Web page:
Mr. Chairman, my daily bag limit, sir, is five fish per day. If I get the five fish, I'm done for that day. I can go out the next day and get five fish. According to the regulations, there is no possession limit as such, as I understand it, sir. If I fished every day of the recreational food fishery season, I would have 160 fish, I believe.


     Now, what I would like to—
    Also, that would be legal for me to have.
    Legal to have, but I don't know if there are any statistics on how many of the fish are caught and sold. Is there any information, or are there any statistics, on how many fish you think are sold? My understanding is it's illegal to sell them.
    Mr. Chair.
    In response to the member, yes, sir, it is illegal to sell cod during the recreational food fishery. As for the stats, or if anything like that is going on, sir, I cannot say. I don't know from experience, and I don't think I'm the right person to answer that question.
    Thank you.
    Thank you very much.
    So, you do not believe this activity takes place, or it's very limited in Newfoundland.
    In your quite interesting presentation, you also indicated a lot of young people were not interested in the fishery. They have a lack of knowledge and do not know anything about the fishery. What needs to be done in order to bring back the interest of the young people?
     Also, when you're answering me, on the boat charters that go out, you're talking about the season not being long enough. Does that season also need to be extended?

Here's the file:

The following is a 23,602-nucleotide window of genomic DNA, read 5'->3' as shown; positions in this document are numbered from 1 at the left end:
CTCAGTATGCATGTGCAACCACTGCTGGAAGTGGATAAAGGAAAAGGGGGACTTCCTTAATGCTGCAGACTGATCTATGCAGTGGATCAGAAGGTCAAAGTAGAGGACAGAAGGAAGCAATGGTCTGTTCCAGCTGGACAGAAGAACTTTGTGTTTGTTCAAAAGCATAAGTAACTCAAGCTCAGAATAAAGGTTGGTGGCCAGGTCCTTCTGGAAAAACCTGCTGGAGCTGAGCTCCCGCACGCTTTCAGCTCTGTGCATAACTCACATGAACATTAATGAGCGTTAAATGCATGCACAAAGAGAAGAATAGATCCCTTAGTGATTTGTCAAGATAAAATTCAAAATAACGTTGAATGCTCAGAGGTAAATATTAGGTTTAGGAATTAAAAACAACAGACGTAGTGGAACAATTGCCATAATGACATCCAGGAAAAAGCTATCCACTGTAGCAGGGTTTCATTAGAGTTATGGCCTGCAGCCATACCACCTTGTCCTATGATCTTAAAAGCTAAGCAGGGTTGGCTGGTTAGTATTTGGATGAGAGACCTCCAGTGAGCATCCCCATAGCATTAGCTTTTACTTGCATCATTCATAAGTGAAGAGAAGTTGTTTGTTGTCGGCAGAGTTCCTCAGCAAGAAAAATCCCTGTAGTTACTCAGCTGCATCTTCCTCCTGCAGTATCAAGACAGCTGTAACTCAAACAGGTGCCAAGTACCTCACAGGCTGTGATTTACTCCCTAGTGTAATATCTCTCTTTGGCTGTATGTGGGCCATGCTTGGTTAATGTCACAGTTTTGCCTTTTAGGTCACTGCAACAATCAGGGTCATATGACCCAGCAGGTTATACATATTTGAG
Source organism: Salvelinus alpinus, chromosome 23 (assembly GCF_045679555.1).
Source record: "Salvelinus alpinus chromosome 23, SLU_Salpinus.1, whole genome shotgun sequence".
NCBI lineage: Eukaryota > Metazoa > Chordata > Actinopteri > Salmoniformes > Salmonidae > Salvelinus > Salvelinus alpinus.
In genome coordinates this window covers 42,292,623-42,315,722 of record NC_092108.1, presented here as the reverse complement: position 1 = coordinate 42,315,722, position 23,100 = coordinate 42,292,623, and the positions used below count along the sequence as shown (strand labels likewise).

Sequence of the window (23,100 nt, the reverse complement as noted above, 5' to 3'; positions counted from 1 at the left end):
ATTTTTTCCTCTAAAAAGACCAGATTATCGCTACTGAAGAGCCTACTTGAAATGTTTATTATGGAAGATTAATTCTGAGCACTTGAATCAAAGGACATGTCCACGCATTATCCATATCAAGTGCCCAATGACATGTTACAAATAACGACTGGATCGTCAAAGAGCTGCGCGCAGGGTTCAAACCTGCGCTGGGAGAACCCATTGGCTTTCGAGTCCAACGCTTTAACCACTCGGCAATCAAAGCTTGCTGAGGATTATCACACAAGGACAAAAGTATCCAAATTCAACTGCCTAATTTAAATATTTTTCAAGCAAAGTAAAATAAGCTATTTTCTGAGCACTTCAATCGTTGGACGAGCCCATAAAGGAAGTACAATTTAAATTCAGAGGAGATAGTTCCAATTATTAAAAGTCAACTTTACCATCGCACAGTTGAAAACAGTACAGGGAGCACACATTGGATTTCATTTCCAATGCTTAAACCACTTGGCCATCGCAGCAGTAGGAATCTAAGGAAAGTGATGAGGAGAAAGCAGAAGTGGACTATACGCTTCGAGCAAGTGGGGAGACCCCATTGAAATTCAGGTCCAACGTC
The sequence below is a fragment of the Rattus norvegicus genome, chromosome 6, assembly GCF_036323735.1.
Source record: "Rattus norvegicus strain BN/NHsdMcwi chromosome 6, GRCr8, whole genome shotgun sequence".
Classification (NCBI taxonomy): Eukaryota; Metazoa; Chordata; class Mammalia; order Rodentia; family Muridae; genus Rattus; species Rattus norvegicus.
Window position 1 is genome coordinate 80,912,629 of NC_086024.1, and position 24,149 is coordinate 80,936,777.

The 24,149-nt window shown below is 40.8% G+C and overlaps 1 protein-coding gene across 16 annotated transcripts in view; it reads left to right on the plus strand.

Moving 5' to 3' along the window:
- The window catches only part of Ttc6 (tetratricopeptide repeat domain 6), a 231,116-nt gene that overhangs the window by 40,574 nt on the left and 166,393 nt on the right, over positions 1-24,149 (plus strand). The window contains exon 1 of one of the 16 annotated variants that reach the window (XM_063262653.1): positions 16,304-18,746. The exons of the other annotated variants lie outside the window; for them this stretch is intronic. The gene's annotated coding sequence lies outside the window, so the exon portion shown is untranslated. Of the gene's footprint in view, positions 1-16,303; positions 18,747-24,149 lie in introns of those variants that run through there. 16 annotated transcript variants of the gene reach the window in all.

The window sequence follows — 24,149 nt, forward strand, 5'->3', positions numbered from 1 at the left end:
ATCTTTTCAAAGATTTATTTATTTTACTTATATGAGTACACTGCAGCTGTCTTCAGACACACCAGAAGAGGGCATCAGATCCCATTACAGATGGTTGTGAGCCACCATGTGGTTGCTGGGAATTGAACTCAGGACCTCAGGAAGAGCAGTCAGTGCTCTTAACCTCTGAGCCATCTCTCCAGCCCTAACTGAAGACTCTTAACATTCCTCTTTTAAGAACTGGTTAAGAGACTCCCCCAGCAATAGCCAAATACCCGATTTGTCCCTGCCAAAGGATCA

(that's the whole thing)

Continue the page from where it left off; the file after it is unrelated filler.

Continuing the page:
Mr. Chair, in response to the member's question about the young people, in my statement I was talking about the inshore fishery, which was a commercial fishery itself, where the skills and knowledge are not being passed down to the sons who would normally strike out on their own.
    Sir, with respect to the recreational food fishery, we believe by extending and combining the seasons it would give the youth more opportunity to learn all there is they need to know, all we feel they should know, and all we feel they are missing out on. By educating the young, and especially adopting this gulf recreational fishery for Newfoundland and Labrador, it would allow our youth to fish off the wharves and the rocks, within safe locations, of course. That would teach them all these skills. Then we get them back on track with our history and our culture.
    Thank you.
    On the tourism or the boat charters that go out, if I understood you correctly, they can take a bag limit of 15. Also, the length of time, if I understood you correctly, didn't seem to be long enough. As well, this is a very important industry to your economy.
     I understand how important it is, because we have a recreational tuna fishery in our area. I can assure you that stores, restaurants, gas bars, hotels, and everything benefit from this.
     I would like you to elaborate on what needs to be done, or how the limit needs to be changed, in order to make this.... I know you can't do anything about the wind, but other than that I would think this is valuable to the economy in Newfoundland. How can it be improved?